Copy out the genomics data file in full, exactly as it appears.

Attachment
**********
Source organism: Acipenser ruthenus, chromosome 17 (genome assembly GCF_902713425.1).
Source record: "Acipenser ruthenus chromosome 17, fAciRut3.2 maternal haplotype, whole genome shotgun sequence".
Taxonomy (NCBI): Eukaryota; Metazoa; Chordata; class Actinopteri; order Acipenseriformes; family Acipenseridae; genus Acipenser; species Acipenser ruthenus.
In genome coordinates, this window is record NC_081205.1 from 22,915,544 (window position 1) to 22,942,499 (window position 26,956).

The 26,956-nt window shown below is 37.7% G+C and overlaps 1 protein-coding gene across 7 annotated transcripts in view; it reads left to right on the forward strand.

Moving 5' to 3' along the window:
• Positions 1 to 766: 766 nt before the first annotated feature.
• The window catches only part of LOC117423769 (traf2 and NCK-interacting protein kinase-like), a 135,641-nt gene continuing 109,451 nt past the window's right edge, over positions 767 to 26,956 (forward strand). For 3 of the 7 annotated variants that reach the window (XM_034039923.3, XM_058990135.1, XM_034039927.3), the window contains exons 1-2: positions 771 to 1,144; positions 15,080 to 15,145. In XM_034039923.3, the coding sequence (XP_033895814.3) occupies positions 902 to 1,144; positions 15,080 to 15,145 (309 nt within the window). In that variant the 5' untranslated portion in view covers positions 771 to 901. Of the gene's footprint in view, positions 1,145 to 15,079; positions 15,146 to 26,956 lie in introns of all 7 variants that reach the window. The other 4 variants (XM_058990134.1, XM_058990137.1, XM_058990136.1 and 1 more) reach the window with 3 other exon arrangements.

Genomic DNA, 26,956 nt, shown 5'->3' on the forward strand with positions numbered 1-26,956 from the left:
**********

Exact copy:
Source organism: Acipenser ruthenus, chromosome 17 (genome assembly GCF_902713425.1).
Source record: "Acipenser ruthenus chromosome 17, fAciRut3.2 maternal haplotype, whole genome shotgun sequence".
Taxonomy (NCBI): Eukaryota; Metazoa; Chordata; class Actinopteri; order Acipenseriformes; family Acipenseridae; genus Acipenser; species Acipenser ruthenus.
In genome coordinates, this window is record NC_081205.1 from 22,915,544 (window position 1) to 22,942,499 (window position 26,956).

The 26,956-nt window shown below is 37.7% G+C and overlaps 1 protein-coding gene across 7 annotated transcripts in view; it reads left to right on the forward strand.

Moving 5' to 3' along the window:
• Positions 1 to 766: 766 nt before the first annotated feature.
• The window catches only part of LOC117423769 (traf2 and NCK-interacting protein kinase-like), a 135,641-nt gene continuing 109,451 nt past the window's right edge, over positions 767 to 26,956 (forward strand). For 3 of the 7 annotated variants that reach the window (XM_034039923.3, XM_058990135.1, XM_034039927.3), the window contains exons 1-2: positions 771 to 1,144; positions 15,080 to 15,145. In XM_034039923.3, the coding sequence (XP_033895814.3) occupies positions 902 to 1,144; positions 15,080 to 15,145 (309 nt within the window). In that variant the 5' untranslated portion in view covers positions 771 to 901. Of the gene's footprint in view, positions 1,145 to 15,079; positions 15,146 to 26,956 lie in introns of all 7 variants that reach the window. The other 4 variants (XM_058990134.1, XM_058990137.1, XM_058990136.1 and 1 more) reach the window with 3 other exon arrangements.

Genomic DNA, 26,956 nt, shown 5'->3' on the forward strand with positions numbered 1-26,956 from the left: